• magesox permalink
      March 31, 2023 10:57 am

      The 2022 “1/3 of Pakistan is under water” story was very easily debunked at the time, and indeed it was with proof in this very blog. The Grauniad story – being printed in 2023 when all of the correct data is available – is thus a bare-faced lie. This is also compounded by the fact that Pakistan’s major flooding episodes – like 2022’s – are caused by intense weather patterns influenced strongly by La Ninas, and thus not climate change at all. For the publishers (not necessarily the gullible author who penned it – she may not know any better) to ignore these well-known facts is completely unacceptable but, after all, this is the Guardian.

    • David V permalink
      March 31, 2023 11:01 am

      The fourth word in the Guardian article is an equally debunked, obvious and unsubstantiated lie.

  5. Harry Passfield permalink
    March 31, 2023 11:09 am

    “I’ll tell you what happens with impossible promises. You start with far-fetched resolutions.  They are then pickled into a rigid dogma, a code, and you go through the years sticking to that, out-dated, mis-placed, irrelevant to the real needs, and you end in the grotesque chaos of a Labour council – a LABOUR Council! – hiring taxis to scuttle round a city handing out redundancy notices to its own workers”. 

    In all my long life I never, NEVER, dreamed that a Conservative government – a CONSERVATIVE GOVERNMENT – would become such a dictatorial, talent-less, corrupt, bought-and-paid-for ruling class who are committed to doing more damage to my country than anything that a jumped-up paper-hanger could do between 1939-1945. I honestly, truly despair for the future of it and my grandson’s future in it.

    • Harry Passfield permalink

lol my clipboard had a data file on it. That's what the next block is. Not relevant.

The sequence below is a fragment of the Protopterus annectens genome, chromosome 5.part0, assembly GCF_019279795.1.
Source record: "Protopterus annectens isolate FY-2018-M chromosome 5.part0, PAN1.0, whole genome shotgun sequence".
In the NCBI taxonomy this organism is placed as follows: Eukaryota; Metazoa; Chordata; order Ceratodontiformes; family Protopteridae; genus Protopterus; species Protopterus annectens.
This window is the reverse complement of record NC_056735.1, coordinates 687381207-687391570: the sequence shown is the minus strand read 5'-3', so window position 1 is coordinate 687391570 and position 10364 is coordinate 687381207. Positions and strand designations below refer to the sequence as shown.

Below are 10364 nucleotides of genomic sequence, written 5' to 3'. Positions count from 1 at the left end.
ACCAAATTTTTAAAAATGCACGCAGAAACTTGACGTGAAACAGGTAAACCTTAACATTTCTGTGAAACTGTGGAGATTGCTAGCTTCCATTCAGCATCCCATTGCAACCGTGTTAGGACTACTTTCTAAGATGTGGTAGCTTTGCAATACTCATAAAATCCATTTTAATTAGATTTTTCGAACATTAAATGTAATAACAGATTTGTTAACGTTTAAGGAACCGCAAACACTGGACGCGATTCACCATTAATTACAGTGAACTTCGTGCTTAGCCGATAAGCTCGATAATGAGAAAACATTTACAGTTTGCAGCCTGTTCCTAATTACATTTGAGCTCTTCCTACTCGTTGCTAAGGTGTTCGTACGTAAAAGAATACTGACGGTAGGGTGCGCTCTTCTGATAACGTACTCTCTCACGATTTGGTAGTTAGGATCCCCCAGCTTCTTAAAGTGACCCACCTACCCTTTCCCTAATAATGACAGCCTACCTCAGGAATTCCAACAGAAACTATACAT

March 31, 2023 12:20 pm

      I forgot to ascribe the quote above to Neil Kinnock.

    • a-man-of-no-rank permalink
      March 31, 2023 12:59 pm

      In complete agreement Harry, I share your despair. For the first time in my life I don’t know how to halt this scam. Letters to my MP get government propaganda in return. Letters to the Press are ignored. Voting for other political parties will make matters worse – so, is it better to deface the ballot paper or just to stop voting?
      Perhaps the minority Reform Party is one answer.

      • gezza1298 permalink
        March 31, 2023 5:35 pm

        Mass abstention is the best policy and then if MPs are elected on less than 25% of the electorate we can question their legitimacy to form a government.

      • 1saveenergy permalink
        March 31, 2023 11:14 pm

        “so, is it better to deface the ballot paper or just to stop voting?”

        1,00s of people died so YOU can vote;
        writing ‘NONE OF THE ABOVE’ on the ballot paper sends a stronger message as All ballot papers have to be recorded.

        If ‘None of the above’ gets a high % , then we can question their legitimacy to form a government.

      • April 3, 2023 11:33 am

        No, imho, Tice & co are impaled on the spike of their contention that the so called SARS COV2 “vaccine” is down to personal choice; that spectacularly misses the fundamental point – does the/any “vaccine” do what it says on the information insert, answer: NO – when you take into account the side effects and compromised immune systems!!!
        I think a more likely development is if the farming community combines with like minded (disaffected) people who are “countryside” folk at heart – just like BBB and similar movements throughout Europe which strangely are not getting the exposure they merit thanks to the commissars of the MSM local cultural re-education committees in their drive for a “fairer” outcome….it would be the only “non political” political movement I would ever consider joining. The existing gang of 656-1 are dead in the water along with their Blog acolytes.

      • Realist permalink
        April 3, 2023 2:00 pm

        Not a choice at all when it became mandatory to travel anywhere.
        >>SARS COV2 “vaccine” is down to personal choice

  6. Mike permalink
    March 31, 2023 11:28 am

    “there are no nasty exhaust fumes”

    The nasty exhaust fumes have already escaped at the coal/oil powered power stations that provide most of your energy. But I guess they are not in your back yard.

    • It doesn't add up... permalink
      March 31, 2023 4:06 pm

      But there are extra particulates from tyre and road wear.

  7. Broadlands permalink
    March 31, 2023 1:14 pm

    It should be obvious that an all-electric world being filled with renewables cannot be constructed using electric vehicles. Nor can a negative emission net-zero world. Conventional transportation cannot be replaced in making that transition.

  8. Nigel Sherratt permalink
    March 31, 2023 1:18 pm